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In search of tail-anchored protein machinery in plants: reevaluating the role of arsenite transporters

View Article: PubMed Central - PubMed

ABSTRACT

Although the mechanisms underlying selective targeting of tail-anchored (TA) membrane proteins are well established in mammalian and yeast cells, little is known about their role in mediating intracellular membrane trafficking in plant cells. However, a recent study suggested that, in green algae, arsenite transporters located in the cytosol (ArsA1 and ArsA2) control the insertion of TA proteins into the membrane-bound organelles. In the present work, we overproduced and purified these hydrophilic proteins to near homogeneity. The analysis of their catalytic properties clearly demonstrates that C. reinhardtii ArsA proteins exhibit oxyanion-independent ATPase activity, as neither arsenite nor antimonite showed strong effects. Co-expression of ArsA proteins with TA-transmembrane regions showed not only that the former interact with the latter, but that ArsA1 does not share the same ligand specificity as ArsA2. Together with a structural model and molecular dynamics simulations, we propose that C. reinhadtii ArsA proteins are not arsenite transporters, but a TA-protein targeting factor. Further, we propose that ArsA targeting specificity is achieved at the ligand level, with ArsA1 mainly carrying TA-proteins to the chloroplast, while ArsA2 to the endoplasmic reticulum.

No MeSH data available.


Related in: MedlinePlus

TA protein Pep12 MD simulations in complex with Get3 and Cr-ArsA2.(a) Heat map of the 2-D frequency analysis for the Pep12-Get3 complex. Histograms quantify the Pep12 termini hydration shell as number of waters within 5 Å of the first and last two amino-acids of the ligand. On the other hand, the rotation of Get3 around the helical axis of Pep12 is calculated as the degree of rotation between the vector connecting the centers of mass of Pep12 and Get3 at time zero, and at any given point in the trajectory (helical rotation). Color mapping corresponds to the number of snapshots within a given bin, as described in the color scale on the left. Significant clusters within the heat map are highlighted with a green square, and given an index. (b) Heat map of the 2-D frequency analysis for the Pep12-Cr-ArsA2 simulation. Axis, color mapping, and cluster indexing are the same as in (a). (c) Heat map of the 2-D frequency analysis for the Cr-sec61β-Cr-ArsA2 simulation. Axis, color mapping, and cluster indexing are the same as in (a). (d) Average structures calculated from indexed clusters of the Pep12-Cr-ArsA2 simulations. Numbers on the top right correlate with the highlighted areas in Fig. 4b. 1. Initial state, corresponding to helical rotation 0, and which is very similar in all structures. 2. Intermediate state, as the protein slowly rotates around Pep12. 3. Highest populated shell, showing low hydration, and high helical rotation. 4. similar state to 3, where the binding groove is open, allowing for easier solvent access. Pep12 is shown in red, while each Cr-ArsA2 chain in green and blue. For comparison purposes, 1. is shown as a shadow in 2. to 4. All structures were aligned to the Pep12 backbone. Helices are numbered according to the Get3 numbering25.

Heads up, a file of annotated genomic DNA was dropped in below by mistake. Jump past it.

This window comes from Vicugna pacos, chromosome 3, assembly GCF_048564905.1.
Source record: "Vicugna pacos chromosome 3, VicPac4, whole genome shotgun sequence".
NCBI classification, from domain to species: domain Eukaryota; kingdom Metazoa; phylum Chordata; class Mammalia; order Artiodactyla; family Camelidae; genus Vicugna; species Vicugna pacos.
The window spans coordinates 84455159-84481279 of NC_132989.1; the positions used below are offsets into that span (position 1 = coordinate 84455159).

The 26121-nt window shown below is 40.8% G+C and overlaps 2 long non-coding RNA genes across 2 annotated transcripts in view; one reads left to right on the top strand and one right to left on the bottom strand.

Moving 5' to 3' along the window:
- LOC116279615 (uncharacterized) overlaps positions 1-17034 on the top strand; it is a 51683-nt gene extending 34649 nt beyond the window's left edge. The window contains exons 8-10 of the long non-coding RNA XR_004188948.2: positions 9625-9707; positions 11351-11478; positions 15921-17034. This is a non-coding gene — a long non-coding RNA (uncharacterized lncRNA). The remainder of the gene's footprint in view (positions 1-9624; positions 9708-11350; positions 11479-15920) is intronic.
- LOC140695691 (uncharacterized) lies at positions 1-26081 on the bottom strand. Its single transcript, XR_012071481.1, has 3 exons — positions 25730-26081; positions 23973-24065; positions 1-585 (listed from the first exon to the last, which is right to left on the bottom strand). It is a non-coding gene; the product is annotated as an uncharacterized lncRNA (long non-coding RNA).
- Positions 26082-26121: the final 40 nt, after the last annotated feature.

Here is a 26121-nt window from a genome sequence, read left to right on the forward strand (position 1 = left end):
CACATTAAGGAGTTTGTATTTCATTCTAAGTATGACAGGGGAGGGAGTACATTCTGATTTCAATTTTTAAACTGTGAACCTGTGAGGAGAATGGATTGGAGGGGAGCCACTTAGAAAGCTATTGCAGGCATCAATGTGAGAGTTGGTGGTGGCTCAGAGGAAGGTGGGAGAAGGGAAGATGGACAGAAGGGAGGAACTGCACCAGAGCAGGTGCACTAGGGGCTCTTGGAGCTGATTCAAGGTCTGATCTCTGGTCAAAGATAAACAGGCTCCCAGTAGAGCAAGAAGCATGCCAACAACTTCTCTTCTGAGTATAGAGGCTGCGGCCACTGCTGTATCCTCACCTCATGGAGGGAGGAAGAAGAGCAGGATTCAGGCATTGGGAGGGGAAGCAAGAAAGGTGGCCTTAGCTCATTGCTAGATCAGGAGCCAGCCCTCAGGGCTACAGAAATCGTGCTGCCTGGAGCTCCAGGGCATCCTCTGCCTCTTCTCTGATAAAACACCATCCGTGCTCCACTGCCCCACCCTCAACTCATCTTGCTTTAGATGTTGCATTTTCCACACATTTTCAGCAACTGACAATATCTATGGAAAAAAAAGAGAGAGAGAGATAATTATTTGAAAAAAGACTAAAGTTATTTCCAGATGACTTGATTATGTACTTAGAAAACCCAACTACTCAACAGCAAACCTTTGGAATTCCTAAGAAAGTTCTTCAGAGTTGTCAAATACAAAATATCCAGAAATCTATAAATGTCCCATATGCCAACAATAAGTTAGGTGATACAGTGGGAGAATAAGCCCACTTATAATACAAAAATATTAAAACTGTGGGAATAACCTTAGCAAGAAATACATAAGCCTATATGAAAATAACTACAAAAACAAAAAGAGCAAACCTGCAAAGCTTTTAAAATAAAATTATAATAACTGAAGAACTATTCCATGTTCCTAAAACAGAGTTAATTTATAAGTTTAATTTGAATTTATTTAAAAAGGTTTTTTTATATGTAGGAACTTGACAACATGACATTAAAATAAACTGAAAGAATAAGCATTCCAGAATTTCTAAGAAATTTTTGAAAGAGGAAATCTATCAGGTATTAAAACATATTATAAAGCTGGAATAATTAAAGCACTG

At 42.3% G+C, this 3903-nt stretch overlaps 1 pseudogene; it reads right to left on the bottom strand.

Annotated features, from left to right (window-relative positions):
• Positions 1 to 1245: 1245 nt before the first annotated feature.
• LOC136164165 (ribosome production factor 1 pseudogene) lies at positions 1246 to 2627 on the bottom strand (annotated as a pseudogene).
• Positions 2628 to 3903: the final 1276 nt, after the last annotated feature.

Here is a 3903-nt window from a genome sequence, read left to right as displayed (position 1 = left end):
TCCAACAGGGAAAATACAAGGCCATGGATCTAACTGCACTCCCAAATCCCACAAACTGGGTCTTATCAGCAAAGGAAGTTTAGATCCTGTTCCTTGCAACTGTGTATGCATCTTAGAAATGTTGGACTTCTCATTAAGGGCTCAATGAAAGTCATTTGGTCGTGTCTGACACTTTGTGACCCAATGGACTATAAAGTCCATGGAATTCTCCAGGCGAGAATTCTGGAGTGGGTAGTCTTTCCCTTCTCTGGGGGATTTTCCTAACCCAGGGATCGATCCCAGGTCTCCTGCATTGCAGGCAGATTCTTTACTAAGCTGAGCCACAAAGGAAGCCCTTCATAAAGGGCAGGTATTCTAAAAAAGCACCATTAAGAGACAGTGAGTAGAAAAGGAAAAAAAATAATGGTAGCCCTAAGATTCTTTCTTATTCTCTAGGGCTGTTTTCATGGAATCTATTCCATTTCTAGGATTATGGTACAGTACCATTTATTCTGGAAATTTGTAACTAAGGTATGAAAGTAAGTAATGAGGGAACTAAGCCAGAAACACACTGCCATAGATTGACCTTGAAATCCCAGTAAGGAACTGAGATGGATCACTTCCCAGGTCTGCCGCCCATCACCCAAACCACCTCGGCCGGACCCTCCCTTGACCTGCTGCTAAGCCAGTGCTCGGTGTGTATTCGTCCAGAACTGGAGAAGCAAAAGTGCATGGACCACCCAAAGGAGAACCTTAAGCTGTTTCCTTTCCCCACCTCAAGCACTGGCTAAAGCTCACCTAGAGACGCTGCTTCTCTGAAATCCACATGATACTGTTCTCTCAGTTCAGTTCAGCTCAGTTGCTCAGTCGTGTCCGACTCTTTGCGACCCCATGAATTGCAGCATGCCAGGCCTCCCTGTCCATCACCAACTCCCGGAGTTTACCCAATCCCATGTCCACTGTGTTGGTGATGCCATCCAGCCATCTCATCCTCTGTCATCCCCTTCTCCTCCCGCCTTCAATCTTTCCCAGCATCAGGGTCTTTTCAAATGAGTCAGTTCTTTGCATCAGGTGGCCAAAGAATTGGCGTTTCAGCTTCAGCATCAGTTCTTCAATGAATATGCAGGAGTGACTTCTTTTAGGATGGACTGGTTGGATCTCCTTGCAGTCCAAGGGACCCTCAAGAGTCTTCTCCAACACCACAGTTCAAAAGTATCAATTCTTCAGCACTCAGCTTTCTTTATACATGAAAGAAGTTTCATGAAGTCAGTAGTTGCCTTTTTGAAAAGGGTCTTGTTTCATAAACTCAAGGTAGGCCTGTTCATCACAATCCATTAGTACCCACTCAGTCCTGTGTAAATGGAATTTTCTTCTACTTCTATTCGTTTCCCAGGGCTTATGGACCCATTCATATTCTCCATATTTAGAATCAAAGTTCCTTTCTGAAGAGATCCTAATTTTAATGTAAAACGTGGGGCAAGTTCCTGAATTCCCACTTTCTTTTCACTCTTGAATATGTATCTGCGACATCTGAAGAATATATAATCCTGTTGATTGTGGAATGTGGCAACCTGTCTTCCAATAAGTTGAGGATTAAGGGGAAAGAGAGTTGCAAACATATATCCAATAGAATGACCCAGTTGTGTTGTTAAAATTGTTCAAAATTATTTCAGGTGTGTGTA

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f4: TA protein Pep12 MD simulations in complex with Get3 and Cr-ArsA2.(a) Heat map of the 2-D frequency analysis for the Pep12-Get3 complex. Histograms quantify the Pep12 termini hydration shell as number of waters within 5 Å of the first and last two amino-acids of the ligand. On the other hand, the rotation of Get3 around the helical axis of Pep12 is calculated as the degree of rotation between the vector connecting the centers of mass of Pep12 and Get3 at time zero, and at any given point in the trajectory (helical rotation). Color mapping corresponds to the number of snapshots within a given bin, as described in the color scale on the left. Significant clusters within the heat map are highlighted with a green square, and given an index. (b) Heat map of the 2-D frequency analysis for the Pep12-Cr-ArsA2 simulation. Axis, color mapping, and cluster indexing are the same as in (a). (c) Heat map of the 2-D frequency analysis for the Cr-sec61β-Cr-ArsA2 simulation. Axis, color mapping, and cluster indexing are the same as in (a). (d) Average structures calculated from indexed clusters of the Pep12-Cr-ArsA2 simulations. Numbers on the top right correlate with the highlighted areas in Fig. 4b. 1. Initial state, corresponding to helical rotation 0, and which is very similar in all structures. 2. Intermediate state, as the protein slowly rotates around Pep12. 3. Highest populated shell, showing low hydration, and high helical rotation. 4. similar state to 3, where the binding groove is open, allowing for easier solvent access. Pep12 is shown in red, while each Cr-ArsA2 chain in green and blue. For comparison purposes, 1. is shown as a shadow in 2. to 4. All structures were aligned to the Pep12 backbone. Helices are numbered according to the Get3 numbering25.

Mentions: Once we could establish that Cr-ArsA2 was indeed a TA-binding protein, we decided to take advantage of the recently published Get3 structure1825 to generate a closed state-Cr-ArsA2 model, which we could then compare to other TRC40 like proteins. The resulting 3-D model is a homodimer, which contains most of the Cr-ArsA2 sequence (residue 6 to 357). All features present in Get3, such as two ATPase motifs, and an α-helical hydrophobic groove spanning both monomers, are present. However, since the conserved CXXC motif is absent from Cr-ArsA2 enzyme, a zinc-cysteine coordination site is not present in our model. Limiting the utility of our model is the fact that, in all published TRC40-TA complexes, there is no structural information for the solvent exposed face of the binding groove, where the TRC40-insert is. However, there is strong evidence that the TRC40-insert may serve as a ‘lid’ to help prevent TA exposure to solvent during targeting, and assist TA substrate insertion into the endoplasmic reticulum (ER) membrane1825. By modeling the regions as disordered loops, followed by MD simulations, we addressed this issue. On the one hand, we generated several high quality models for Cr-ArsA2 in complex with TA protein Pep12, which we could then compare (Fig. 4, Video S1). On the other hand, by subjecting Get3 to the same process, we had a biochemically and structurally very well characterized system, which we used to validate our bio-computational results.